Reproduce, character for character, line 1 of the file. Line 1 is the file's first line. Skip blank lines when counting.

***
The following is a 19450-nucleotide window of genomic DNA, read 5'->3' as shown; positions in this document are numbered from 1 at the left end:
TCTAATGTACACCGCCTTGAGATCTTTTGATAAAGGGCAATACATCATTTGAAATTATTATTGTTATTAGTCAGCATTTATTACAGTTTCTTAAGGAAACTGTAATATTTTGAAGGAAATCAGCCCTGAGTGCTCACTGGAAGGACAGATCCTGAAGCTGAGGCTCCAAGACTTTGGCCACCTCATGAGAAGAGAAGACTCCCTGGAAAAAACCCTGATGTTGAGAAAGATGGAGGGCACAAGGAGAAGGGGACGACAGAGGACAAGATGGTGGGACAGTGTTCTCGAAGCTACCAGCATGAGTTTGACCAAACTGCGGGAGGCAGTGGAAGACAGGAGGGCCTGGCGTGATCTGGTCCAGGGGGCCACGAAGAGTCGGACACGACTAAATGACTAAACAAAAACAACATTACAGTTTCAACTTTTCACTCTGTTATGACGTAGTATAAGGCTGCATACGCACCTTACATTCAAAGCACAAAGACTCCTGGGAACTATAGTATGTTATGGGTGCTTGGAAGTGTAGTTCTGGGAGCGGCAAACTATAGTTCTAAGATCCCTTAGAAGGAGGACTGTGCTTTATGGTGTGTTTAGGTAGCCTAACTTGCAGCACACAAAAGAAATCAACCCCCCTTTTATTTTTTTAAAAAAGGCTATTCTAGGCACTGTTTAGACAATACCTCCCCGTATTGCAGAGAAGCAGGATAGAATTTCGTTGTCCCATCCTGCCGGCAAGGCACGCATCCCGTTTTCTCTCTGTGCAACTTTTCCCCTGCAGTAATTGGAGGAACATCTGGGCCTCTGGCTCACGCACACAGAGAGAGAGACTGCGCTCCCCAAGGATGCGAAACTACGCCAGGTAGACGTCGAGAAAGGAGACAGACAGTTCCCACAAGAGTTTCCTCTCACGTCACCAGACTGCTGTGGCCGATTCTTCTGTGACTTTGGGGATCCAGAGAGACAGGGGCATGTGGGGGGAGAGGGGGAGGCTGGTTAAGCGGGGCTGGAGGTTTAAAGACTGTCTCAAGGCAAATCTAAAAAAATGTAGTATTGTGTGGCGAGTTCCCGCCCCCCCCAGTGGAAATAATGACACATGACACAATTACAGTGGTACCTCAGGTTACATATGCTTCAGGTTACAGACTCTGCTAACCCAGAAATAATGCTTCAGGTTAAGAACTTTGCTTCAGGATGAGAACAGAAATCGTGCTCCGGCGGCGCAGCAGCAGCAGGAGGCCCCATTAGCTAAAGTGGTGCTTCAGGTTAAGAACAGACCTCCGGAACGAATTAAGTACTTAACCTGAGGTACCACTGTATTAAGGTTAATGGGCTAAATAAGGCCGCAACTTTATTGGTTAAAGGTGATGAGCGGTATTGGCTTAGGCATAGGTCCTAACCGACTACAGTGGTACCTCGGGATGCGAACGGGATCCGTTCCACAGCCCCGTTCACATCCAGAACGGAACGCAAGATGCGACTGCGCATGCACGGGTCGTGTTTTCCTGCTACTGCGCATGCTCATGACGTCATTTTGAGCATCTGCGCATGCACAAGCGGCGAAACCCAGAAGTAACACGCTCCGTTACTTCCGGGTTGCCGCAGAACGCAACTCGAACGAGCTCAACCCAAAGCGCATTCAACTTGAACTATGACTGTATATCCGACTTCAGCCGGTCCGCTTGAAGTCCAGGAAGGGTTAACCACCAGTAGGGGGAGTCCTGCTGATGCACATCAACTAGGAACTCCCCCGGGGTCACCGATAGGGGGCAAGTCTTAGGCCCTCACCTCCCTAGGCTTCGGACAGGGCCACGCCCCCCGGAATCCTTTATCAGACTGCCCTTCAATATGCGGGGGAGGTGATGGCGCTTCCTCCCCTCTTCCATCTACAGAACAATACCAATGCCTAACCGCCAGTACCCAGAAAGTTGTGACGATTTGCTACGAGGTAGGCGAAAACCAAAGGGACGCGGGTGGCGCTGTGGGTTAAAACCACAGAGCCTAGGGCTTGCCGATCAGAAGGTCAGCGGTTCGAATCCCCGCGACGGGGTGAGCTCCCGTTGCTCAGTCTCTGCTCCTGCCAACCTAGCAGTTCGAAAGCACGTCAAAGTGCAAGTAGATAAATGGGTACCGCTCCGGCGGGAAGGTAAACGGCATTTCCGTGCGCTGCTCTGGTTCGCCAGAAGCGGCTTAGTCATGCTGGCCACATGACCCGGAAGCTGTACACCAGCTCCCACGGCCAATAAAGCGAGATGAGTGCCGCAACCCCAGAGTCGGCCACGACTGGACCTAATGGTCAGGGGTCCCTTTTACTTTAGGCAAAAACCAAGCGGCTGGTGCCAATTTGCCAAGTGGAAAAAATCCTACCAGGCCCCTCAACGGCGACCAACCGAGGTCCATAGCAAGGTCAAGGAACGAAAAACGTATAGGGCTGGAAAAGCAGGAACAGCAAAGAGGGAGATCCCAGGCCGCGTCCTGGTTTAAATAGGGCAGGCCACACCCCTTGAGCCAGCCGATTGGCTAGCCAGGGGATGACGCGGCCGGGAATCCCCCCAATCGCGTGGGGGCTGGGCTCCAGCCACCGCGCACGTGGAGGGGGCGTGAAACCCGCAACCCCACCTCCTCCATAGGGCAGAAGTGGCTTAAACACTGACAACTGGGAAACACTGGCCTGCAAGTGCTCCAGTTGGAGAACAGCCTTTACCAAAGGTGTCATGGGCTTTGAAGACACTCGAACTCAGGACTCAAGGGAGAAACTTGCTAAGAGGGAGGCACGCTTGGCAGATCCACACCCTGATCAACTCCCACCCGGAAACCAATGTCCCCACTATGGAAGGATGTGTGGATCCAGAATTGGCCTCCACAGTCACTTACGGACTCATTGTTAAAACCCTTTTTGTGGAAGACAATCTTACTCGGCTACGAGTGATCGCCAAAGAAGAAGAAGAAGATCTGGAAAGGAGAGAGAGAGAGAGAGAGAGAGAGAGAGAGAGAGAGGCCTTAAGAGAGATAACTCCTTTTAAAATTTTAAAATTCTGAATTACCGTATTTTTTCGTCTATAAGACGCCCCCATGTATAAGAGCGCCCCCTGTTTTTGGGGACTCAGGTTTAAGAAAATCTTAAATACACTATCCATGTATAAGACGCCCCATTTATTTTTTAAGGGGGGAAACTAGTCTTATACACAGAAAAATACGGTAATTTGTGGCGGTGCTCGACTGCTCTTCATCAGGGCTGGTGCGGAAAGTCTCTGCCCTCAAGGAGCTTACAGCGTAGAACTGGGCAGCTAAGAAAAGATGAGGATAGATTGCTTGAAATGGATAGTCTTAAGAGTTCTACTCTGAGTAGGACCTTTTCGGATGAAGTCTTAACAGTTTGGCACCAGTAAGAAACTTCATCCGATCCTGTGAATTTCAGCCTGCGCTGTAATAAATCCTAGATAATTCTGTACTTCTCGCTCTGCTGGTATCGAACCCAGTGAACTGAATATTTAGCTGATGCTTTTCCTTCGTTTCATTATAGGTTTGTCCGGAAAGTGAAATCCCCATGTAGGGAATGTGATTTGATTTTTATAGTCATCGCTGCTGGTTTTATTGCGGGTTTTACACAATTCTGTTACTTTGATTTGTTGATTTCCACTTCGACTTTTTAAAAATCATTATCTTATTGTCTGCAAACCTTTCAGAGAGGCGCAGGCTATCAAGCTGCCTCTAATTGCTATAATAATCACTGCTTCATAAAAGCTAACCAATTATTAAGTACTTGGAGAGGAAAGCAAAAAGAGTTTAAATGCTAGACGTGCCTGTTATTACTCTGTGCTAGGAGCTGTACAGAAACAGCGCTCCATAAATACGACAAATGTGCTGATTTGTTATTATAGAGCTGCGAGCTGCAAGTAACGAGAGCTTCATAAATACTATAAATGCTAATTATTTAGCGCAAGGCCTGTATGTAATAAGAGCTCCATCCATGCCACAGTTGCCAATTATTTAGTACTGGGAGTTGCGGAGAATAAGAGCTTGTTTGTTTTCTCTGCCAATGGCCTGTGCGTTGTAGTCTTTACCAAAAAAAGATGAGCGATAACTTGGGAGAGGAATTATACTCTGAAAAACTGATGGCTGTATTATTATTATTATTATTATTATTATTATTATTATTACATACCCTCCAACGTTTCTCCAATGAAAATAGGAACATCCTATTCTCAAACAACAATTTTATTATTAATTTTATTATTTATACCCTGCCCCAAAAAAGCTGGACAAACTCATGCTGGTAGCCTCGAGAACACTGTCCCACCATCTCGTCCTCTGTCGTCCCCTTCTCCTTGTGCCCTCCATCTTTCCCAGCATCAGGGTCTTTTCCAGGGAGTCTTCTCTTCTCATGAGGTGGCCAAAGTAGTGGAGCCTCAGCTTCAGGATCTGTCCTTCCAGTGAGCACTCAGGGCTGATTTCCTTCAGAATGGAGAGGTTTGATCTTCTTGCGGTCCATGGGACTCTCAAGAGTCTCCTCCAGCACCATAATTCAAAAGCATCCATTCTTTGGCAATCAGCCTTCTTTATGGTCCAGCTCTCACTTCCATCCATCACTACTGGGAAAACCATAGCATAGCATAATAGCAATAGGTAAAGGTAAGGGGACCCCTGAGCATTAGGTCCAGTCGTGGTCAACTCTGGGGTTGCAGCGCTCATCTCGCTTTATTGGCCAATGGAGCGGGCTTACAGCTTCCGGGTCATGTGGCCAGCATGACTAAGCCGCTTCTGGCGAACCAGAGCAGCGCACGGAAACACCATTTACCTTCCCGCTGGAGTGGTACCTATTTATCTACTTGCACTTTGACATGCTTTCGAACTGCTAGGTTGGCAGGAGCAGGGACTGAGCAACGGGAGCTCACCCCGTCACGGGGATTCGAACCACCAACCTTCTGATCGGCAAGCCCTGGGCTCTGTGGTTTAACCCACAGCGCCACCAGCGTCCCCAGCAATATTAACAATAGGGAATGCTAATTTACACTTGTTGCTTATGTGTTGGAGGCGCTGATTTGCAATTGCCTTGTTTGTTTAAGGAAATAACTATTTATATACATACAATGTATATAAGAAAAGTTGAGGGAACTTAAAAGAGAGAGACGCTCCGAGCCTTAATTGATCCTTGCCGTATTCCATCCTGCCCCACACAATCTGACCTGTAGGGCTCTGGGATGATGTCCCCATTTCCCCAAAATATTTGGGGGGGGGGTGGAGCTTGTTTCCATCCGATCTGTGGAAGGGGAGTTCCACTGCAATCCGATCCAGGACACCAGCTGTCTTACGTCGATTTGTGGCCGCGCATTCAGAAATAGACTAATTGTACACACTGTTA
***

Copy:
The following is a 19450-nucleotide window of genomic DNA, read 5'->3' as shown; positions in this document are numbered from 1 at the left end: